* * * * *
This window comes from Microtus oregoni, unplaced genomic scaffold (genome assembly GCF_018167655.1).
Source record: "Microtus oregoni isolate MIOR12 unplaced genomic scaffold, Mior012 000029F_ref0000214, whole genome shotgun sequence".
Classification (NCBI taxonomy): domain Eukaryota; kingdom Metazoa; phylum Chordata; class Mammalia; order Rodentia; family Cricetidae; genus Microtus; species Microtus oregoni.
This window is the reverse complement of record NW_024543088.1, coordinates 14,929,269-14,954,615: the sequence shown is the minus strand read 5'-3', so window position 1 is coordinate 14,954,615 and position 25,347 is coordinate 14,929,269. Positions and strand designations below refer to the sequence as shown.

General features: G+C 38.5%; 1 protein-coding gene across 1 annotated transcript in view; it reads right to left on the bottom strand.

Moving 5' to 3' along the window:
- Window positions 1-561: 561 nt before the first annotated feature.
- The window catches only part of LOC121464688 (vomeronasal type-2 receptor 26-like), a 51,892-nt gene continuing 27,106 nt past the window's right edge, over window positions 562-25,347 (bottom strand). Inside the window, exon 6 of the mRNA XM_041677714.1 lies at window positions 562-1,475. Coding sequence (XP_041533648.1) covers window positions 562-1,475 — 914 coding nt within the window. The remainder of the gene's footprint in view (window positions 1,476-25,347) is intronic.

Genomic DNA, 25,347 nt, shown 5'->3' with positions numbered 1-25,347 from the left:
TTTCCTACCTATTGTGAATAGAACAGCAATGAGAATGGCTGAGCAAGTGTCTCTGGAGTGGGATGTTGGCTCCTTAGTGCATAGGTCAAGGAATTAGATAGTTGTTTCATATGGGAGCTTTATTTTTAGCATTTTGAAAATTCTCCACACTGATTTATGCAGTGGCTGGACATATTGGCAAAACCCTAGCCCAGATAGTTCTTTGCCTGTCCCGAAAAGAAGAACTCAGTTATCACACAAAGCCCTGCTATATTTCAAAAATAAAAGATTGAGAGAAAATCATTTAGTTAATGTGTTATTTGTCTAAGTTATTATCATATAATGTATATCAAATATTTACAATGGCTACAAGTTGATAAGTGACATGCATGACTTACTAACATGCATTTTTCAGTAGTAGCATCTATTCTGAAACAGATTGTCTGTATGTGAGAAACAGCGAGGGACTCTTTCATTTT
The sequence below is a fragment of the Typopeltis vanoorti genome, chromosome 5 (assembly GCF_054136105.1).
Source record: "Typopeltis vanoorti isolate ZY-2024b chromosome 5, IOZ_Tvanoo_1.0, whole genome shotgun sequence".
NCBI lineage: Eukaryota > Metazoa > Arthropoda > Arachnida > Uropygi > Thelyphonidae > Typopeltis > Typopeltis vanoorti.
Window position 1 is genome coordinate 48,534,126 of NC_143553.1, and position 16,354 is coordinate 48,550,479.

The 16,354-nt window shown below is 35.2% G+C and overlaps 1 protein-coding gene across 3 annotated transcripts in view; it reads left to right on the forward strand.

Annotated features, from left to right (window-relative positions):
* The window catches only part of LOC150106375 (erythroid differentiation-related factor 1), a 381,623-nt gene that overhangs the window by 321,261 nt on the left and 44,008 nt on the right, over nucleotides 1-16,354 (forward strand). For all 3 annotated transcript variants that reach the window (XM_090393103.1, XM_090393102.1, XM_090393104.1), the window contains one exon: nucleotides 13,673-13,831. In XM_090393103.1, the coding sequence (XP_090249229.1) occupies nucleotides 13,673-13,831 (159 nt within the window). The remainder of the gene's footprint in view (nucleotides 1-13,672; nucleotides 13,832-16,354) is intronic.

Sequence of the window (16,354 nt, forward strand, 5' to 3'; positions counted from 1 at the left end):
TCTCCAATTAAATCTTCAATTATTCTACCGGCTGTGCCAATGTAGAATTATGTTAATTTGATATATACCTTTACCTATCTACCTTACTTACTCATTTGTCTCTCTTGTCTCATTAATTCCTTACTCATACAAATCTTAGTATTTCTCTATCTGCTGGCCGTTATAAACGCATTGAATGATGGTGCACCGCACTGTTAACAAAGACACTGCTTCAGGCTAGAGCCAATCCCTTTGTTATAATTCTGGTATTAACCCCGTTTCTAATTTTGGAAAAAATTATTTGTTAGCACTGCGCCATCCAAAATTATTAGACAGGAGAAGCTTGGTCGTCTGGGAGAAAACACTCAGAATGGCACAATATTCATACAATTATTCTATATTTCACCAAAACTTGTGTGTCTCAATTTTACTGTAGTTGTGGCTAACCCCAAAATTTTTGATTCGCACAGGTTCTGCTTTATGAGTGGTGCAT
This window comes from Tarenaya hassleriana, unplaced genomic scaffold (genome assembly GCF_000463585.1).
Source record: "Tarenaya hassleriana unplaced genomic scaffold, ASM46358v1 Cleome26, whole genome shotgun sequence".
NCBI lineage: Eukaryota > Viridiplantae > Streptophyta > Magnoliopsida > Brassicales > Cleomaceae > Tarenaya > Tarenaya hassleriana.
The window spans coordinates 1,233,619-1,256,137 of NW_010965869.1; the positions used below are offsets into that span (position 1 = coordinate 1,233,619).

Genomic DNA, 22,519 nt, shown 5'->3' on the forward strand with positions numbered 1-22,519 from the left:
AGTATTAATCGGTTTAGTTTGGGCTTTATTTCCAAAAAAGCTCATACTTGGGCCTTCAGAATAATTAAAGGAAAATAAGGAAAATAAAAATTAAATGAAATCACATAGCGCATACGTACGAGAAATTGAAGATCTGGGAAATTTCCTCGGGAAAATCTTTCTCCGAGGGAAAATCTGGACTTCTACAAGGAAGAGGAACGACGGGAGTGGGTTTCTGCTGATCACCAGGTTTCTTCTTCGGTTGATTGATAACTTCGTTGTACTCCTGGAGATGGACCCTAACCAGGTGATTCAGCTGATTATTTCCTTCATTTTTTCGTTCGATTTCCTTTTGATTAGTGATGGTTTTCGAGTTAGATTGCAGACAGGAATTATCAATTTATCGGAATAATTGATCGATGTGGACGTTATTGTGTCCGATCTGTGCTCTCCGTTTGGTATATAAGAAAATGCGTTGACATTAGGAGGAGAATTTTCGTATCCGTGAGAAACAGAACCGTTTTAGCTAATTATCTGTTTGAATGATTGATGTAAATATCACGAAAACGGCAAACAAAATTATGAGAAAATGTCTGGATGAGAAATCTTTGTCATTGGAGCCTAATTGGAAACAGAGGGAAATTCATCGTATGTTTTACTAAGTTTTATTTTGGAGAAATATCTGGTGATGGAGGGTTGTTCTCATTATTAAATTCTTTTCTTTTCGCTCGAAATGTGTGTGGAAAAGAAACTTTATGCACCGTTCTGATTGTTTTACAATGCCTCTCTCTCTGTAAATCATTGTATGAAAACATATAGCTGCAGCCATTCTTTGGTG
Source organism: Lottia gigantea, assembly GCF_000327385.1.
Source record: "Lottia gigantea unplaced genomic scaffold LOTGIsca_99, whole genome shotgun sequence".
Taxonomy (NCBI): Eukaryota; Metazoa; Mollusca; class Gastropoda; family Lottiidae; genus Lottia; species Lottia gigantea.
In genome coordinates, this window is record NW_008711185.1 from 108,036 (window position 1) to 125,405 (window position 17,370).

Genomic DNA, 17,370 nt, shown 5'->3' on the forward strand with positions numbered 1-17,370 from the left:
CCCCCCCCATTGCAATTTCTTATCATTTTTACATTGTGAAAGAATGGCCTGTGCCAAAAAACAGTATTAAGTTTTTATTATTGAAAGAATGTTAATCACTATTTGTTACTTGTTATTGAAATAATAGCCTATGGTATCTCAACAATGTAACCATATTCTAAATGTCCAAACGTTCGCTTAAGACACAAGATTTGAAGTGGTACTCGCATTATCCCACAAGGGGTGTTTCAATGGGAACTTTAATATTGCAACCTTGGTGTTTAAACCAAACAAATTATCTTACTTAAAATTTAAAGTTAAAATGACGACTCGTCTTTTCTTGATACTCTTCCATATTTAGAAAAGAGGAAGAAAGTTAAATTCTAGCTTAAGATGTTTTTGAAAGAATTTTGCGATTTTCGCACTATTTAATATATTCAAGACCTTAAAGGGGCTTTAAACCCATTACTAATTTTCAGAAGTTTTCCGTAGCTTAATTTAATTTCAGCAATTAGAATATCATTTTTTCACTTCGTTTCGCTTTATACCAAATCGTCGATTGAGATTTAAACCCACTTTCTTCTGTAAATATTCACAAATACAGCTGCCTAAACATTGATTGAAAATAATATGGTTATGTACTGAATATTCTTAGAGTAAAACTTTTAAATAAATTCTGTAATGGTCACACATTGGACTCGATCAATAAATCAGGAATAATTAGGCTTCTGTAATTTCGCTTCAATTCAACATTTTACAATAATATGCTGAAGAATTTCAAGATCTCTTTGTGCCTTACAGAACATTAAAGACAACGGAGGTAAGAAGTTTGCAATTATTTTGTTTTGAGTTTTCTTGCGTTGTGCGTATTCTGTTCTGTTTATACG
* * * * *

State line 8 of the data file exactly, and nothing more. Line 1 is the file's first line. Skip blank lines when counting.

- The window catches only part of LOC121464688 (vomeronasal type-2 receptor 26-like), a 51,892-nt gene continuing 27,106 nt past the window's right edge, over window positions 562-25,347 (bottom strand). Inside the window, exon 6 of the mRNA XM_041677714.1 lies at window positions 562-1,475. Coding sequence (XP_041533648.1) covers window positions 562-1,475 — 914 coding nt within the window. The remainder of the gene's footprint in view (window positions 1,476-25,347) is intronic.